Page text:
This study path asks learners to research the history of a local community and develop outreach strategies, and could be conducted as a small group or individual activity.
This study path introduces learners to reflect on the act of curation, and builds on the example of Mukurtu to guide students through the critical decision-making behind selection and description of cultural objects.
This case study describes the development of a digital collection focused on a federal detention facility for Native Americans, where the project managers were not from a Native American background. They describe their process of working closely with representatives from the Keepers of the Canton Native Asylum Story, a group of Native Americans stewarding the history and legacy of the asylum in South Dakota, and how they worked to make sure the digital collection and its display are in service to the Native cultural perspective.
This Digital Library Federation Cultural Assessment Working Group works to develop tools for the measurement and analysis of cultural biases and assumptions in GLAM (Galleries, Archives, and Museums) institutions. Other projects include a workflow for inclusive curation and metadata practices, and the maintenance of an ongoing annotated bibliography of sources.
This study path provides an introduction to the Mukurtu content management system and involves learning about and implementing models for collaborative curation. This is an extensive exercise that involves a significant up-front investment in set-up and training. Depending on other course work, it may require additional background reading/research as preparation.
This study path guides learners in critically examining their institution’s current collections inventory and collection policy for gaps in what is and has been collected and learn about what these gaps show about the potential biases built into the collections at the institution and how to mitigate these gaps going forward.
The Prelinger Library is a public library in San Francisco, CA. The library is primarily a collection of 19th and 20th century historical ephemera, periodicals, maps, and books, most published in the United States. Much of the collection is image-rich, and in the public domain. The library uses a geospatial taxonomy that “classifies subjects spatially and conceptually beginning with the physical world, moving into representation and culture, and ending with abstractions of society and theory. ” The collection includes published books, ephemera and zines, as well as oversize and standalone collections. The library also support research and artist residencies, and hosts an open-access digital collection of selected books.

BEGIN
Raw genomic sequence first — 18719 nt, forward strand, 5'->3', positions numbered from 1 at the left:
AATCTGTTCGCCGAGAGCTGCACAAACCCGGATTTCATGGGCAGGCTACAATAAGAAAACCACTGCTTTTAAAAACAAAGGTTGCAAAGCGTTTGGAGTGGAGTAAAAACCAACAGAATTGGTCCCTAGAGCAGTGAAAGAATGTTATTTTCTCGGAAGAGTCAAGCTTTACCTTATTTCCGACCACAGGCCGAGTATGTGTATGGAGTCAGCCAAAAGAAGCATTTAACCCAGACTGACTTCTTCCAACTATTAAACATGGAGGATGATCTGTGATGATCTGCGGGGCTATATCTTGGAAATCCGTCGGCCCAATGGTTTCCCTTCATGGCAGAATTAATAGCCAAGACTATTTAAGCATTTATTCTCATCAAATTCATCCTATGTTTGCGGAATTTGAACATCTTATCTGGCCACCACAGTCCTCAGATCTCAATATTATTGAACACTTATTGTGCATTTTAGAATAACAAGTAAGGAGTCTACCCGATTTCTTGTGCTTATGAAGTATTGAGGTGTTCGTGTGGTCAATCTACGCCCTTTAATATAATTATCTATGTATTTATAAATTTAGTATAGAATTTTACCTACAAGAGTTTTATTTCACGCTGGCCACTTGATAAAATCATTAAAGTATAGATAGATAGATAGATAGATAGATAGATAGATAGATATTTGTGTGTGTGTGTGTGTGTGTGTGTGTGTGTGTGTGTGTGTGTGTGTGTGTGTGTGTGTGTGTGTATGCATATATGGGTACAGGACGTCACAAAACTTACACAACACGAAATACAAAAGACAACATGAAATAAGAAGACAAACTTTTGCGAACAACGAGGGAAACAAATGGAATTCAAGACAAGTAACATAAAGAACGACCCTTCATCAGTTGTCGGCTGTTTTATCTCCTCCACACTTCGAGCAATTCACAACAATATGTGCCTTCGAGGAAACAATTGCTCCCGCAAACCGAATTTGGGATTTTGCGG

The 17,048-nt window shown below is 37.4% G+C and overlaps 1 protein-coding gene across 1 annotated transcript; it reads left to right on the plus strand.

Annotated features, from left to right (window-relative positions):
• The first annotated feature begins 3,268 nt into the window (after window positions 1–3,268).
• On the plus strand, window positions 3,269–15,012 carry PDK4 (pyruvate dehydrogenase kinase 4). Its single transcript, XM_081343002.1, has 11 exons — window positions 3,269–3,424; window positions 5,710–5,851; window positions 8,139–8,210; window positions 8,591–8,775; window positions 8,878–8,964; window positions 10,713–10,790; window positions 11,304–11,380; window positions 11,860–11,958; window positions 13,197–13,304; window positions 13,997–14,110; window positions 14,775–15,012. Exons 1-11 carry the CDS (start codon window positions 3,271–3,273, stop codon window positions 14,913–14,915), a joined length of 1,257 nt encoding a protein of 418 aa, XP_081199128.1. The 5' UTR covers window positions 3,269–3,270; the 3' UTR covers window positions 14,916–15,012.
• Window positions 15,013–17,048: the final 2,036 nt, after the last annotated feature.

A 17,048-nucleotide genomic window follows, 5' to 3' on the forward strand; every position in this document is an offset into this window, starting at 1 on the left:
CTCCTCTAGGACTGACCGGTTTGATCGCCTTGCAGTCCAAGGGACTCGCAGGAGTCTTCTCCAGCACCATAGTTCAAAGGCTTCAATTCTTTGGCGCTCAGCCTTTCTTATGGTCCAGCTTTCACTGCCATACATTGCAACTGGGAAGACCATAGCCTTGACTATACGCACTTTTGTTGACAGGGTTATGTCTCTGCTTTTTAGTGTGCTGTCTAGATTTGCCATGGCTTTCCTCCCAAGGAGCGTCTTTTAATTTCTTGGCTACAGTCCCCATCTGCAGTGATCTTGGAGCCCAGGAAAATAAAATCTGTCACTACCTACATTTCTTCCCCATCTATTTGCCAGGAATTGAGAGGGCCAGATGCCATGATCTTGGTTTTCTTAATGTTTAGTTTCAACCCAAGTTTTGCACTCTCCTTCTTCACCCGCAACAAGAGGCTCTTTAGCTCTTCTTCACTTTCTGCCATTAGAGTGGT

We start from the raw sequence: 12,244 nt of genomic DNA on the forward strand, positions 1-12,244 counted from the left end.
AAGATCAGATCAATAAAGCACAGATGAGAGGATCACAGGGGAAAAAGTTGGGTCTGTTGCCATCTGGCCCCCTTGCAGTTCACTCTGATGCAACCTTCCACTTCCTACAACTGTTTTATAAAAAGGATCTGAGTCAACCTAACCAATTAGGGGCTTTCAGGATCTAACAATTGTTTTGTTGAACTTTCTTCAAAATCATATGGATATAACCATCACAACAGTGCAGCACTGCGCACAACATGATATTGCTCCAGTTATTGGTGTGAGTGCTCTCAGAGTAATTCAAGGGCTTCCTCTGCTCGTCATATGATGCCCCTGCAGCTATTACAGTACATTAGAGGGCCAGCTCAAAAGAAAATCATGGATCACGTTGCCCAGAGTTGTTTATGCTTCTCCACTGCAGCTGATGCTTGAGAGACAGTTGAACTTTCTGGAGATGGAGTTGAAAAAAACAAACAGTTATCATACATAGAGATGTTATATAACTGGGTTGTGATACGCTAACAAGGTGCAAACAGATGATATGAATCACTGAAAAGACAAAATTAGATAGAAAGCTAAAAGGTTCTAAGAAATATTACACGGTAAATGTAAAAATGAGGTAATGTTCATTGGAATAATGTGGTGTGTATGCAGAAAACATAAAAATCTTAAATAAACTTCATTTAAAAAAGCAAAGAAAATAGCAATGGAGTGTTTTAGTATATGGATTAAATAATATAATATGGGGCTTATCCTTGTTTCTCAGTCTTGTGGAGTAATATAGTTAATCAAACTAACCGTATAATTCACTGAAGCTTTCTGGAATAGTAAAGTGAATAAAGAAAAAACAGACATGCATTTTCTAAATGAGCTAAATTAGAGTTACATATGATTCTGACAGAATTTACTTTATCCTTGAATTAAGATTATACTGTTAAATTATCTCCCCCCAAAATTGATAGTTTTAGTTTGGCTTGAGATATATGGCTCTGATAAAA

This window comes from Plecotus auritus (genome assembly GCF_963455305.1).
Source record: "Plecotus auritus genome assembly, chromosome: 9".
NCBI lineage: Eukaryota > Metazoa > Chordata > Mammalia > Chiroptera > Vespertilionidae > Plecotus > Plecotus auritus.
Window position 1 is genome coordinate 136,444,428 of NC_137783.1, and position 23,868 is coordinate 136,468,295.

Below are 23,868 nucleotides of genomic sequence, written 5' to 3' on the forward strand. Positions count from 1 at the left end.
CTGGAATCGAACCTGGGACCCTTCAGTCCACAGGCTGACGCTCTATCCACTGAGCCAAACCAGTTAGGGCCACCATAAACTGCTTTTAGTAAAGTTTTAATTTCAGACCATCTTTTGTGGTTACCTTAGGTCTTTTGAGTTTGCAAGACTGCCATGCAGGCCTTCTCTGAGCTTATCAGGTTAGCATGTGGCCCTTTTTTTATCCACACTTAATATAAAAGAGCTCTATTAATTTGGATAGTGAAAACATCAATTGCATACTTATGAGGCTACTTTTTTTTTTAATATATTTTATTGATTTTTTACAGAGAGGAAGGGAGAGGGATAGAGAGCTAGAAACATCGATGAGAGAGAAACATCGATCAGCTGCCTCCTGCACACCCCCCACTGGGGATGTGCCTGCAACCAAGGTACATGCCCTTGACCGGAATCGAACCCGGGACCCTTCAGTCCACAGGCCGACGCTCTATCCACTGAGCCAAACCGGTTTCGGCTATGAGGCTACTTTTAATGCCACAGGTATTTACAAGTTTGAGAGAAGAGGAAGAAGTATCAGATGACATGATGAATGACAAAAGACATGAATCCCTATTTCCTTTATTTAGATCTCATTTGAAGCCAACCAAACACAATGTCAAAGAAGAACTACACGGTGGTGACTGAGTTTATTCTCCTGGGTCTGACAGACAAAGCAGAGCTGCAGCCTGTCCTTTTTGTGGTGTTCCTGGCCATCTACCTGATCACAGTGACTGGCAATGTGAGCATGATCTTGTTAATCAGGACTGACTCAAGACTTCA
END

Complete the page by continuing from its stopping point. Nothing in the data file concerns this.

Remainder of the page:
Foxfire Magazine developed out of a high school English course at Rabun Gap-Nacoochee School in Northeast Georgia’s Appalachian mountains in the late 1960s, and is an example of a long-term community-driven history and archive. The students and teacher chose to create a magazine, honing their writing skills on stories gathered from their families and neighbors, and producing articles about the pioneer era of southern Appalachia as well as living traditions still thriving in the region. This project has led to multiple books and publications, as well as the development of a museum and cultural center devoted to supporting and making accessible the history of the region as documented by students.
Excellent article in the history of digital materialism, exploring the layers and effects of collection, curation and remix by exploring the deep history of a commonly-used library database, Early English Books Online (EEBO). This article is particularly relevant to projects considering the labor and implications of digitization and reformatting, and also serves as a model for unpacking the complexity that can lay behind a seemingly-simple single database interface.
“This study proposes an archaeology as a means of exploring the practices by which digitally encoded resources are generated, circulated, and received. The discussion grapples with the ambiguous relationship between digitizations and their exemplars in the well-known database, Early English Books Online (EEBO), and suggests ways in which digitizations might be analyzed as witnesses of current perceptions about the past and used accordingly in scholarly research. The article therefore offers a critical reading of EEBO and its digitizations as part of a broader effort to investigate the role of digitally encoded resources in the transmission of ideas and the production of cultural heritage.”
Aboriginal Territories in Cyberspace (AbTeC) conducted the Skins workshop to explore a pedagogy that integrated North American Indigenous cultural frameworks into the design of video games and virtual environments. Skins provides instruction in digital design, art, animation, audio and programming within a context of Aboriginal stories and storytelling techniques. In the pilot workshop with Mohawk youth at the Kahnawake Survival School, students developed interactive environments based on traditional stories from their community in a process that required them to reflect on how they knew those stories, who had told them, and which stories were appropriate for such remediation. In the process, AbTeC found that the discussions about these stories in the context of the technical skills development provided substantial motivation for both further inquiry into the stories and greater participation in the skills development. This paper describes the curriculum and strategies of the Skins pilot workshop.